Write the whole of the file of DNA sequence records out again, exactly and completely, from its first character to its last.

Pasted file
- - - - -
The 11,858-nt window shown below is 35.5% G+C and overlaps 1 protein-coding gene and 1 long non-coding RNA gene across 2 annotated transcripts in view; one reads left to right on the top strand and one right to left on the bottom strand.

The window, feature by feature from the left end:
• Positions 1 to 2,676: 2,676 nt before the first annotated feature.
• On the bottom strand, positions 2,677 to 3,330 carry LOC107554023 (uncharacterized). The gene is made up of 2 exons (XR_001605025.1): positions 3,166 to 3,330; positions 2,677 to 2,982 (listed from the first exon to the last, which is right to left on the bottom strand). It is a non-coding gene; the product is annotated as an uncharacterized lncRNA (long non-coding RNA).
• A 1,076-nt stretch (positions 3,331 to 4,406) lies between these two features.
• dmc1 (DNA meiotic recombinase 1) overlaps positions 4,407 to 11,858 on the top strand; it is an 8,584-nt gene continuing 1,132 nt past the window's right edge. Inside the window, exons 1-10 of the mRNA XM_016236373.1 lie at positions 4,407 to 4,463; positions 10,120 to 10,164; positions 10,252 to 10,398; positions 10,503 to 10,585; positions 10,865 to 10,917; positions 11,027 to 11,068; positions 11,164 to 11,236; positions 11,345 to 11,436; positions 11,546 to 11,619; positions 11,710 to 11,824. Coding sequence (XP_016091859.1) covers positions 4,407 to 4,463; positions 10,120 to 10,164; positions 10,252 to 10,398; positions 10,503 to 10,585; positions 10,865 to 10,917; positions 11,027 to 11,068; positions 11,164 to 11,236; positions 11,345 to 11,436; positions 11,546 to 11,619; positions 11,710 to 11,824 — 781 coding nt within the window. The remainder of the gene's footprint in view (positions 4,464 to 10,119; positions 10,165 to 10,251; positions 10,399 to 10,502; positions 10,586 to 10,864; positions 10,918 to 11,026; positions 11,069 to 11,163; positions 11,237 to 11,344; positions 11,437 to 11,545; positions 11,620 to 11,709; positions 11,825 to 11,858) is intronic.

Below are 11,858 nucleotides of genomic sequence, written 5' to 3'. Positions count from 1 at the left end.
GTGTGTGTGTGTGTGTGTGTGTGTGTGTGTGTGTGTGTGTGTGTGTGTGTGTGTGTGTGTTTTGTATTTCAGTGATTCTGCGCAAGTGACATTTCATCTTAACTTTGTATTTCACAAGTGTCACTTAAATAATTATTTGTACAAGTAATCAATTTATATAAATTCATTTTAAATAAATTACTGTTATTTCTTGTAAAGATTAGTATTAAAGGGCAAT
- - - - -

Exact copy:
The 11,858-nt window shown below is 35.5% G+C and overlaps 1 protein-coding gene and 1 long non-coding RNA gene across 2 annotated transcripts in view; one reads left to right on the top strand and one right to left on the bottom strand.

The window, feature by feature from the left end:
• Positions 1 to 2,676: 2,676 nt before the first annotated feature.
• On the bottom strand, positions 2,677 to 3,330 carry LOC107554023 (uncharacterized). The gene is made up of 2 exons (XR_001605025.1): positions 3,166 to 3,330; positions 2,677 to 2,982 (listed from the first exon to the last, which is right to left on the bottom strand). It is a non-coding gene; the product is annotated as an uncharacterized lncRNA (long non-coding RNA).
• A 1,076-nt stretch (positions 3,331 to 4,406) lies between these two features.
• dmc1 (DNA meiotic recombinase 1) overlaps positions 4,407 to 11,858 on the top strand; it is an 8,584-nt gene continuing 1,132 nt past the window's right edge. Inside the window, exons 1-10 of the mRNA XM_016236373.1 lie at positions 4,407 to 4,463; positions 10,120 to 10,164; positions 10,252 to 10,398; positions 10,503 to 10,585; positions 10,865 to 10,917; positions 11,027 to 11,068; positions 11,164 to 11,236; positions 11,345 to 11,436; positions 11,546 to 11,619; positions 11,710 to 11,824. Coding sequence (XP_016091859.1) covers positions 4,407 to 4,463; positions 10,120 to 10,164; positions 10,252 to 10,398; positions 10,503 to 10,585; positions 10,865 to 10,917; positions 11,027 to 11,068; positions 11,164 to 11,236; positions 11,345 to 11,436; positions 11,546 to 11,619; positions 11,710 to 11,824 — 781 coding nt within the window. The remainder of the gene's footprint in view (positions 4,464 to 10,119; positions 10,165 to 10,251; positions 10,399 to 10,502; positions 10,586 to 10,864; positions 10,918 to 11,026; positions 11,069 to 11,163; positions 11,237 to 11,344; positions 11,437 to 11,545; positions 11,620 to 11,709; positions 11,825 to 11,858) is intronic.

Below are 11,858 nucleotides of genomic sequence, written 5' to 3'. Positions count from 1 at the left end.
GTGTGTGTGTGTGTGTGTGTGTGTGTGTGTGTGTGTGTGTGTGTGTGTGTGTGTGTGTGTTTTGTATTTCAGTGATTCTGCGCAAGTGACATTTCATCTTAACTTTGTATTTCACAAGTGTCACTTAAATAATTATTTGTACAAGTAATCAATTTATATAAATTCATTTTAAATAAATTACTGTTATTTCTTGTAAAGATTAGTATTAAAGGGCAAT